Saudi diplomat visits the United States for meetings on Yemen, Iran, and Khashoggi

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On Tuesday, Saudi Arabia’s deputy defence minister became the highest-ranking Saudi ambassador to visit Washington since Joe Biden took office in January, meeting with senior officials on the Yemen war and Iran’s threats.

The minister, Prince Khalid bin Salman, is the younger brother of the country’s de facto ruler, Crown Prince Mohammed bin Salman, who is accused by US intelligence of approving a 2018 operation in which Washington Post columnist and Saudi dissident Jamal Khashoggi was killed, an allegation Saudi Arabia denies.

White House press secretary Jen Psaki said Khashoggi’s death would also likely come up in the talks. The Trump White House had maintained strong ties with the crown prince despite Khashoggi’s death at the Saudi Embassy in Istanbul.

But a White House statement on the minister’s meeting with national security adviser Jake Sullivan did not mention Khashoggi’s murder, although it said Sullivan “emphasized the importance of progress in advancing human rights in the Kingdom.”

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The two officials spoke on the United States’ partnership with Saudi Arabia, regional security, and “the U.S. commitment to help Saudi Arabia defend its territory as it faces attacks from Iranian-aligned groups.”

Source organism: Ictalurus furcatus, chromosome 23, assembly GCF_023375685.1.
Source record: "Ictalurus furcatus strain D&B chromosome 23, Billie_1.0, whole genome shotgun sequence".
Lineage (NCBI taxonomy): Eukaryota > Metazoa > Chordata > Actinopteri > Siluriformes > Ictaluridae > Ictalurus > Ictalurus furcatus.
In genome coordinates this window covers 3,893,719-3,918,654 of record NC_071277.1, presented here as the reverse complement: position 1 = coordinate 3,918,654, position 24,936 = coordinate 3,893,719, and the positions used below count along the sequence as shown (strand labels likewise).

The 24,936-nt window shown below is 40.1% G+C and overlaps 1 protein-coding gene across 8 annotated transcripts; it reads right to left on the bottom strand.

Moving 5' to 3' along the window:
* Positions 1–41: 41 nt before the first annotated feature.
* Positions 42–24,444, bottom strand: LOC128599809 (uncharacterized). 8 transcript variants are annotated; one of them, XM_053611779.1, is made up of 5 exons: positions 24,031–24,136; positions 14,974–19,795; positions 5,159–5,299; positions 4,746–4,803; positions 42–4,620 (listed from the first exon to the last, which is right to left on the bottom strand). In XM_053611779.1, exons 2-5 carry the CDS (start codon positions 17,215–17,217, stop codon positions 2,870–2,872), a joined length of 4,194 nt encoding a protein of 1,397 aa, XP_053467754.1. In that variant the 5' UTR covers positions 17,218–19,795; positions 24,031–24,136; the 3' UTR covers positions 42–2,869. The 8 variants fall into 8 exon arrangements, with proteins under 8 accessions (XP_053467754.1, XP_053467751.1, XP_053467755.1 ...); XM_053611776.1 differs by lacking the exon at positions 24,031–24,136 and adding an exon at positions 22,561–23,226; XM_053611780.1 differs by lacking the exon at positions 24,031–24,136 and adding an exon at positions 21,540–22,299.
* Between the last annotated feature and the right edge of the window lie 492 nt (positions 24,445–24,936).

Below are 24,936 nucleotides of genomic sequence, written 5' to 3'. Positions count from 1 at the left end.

The prince also met with Colin Kahl, the United States’ undersecretary of defence for policy, and the two talked about “efforts to end the war in Yemen and the shared U.S.-Saudi commitment to counter Iran’s destabilising activities” among other things, according to the Pentagon.

The discussions were intended to offer Saudi Arabia a sense of how ties with the US have evolved since former Republican President Donald Trump’s pro-Saudi policies.

After the Iran-aligned Houthi organisation overthrew Yemen’s government in Sanaa in 2015, a Saudi-led military coalition invaded. The Houthis claim to be fighting against a corrupt system.

Yemeni President Abd-Rabbu Mansour Hadi’s government has relocated to Aden, while Hadi is still headquartered in Riyadh, Saudi Arabia. Tens of thousands of Yemenis, primarily civilians, have died in the six-year conflict, and millions are on the verge of starvation.

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Psaki said talks would also cover Saudi defense needs.

“They’ll discuss the longstanding partnership between the United States and Saudi Arabia, regional security and the U.S. commitment to help Saudi Arabia defend its territory as it faces attacks from Iranian-aligned groups,” she said.

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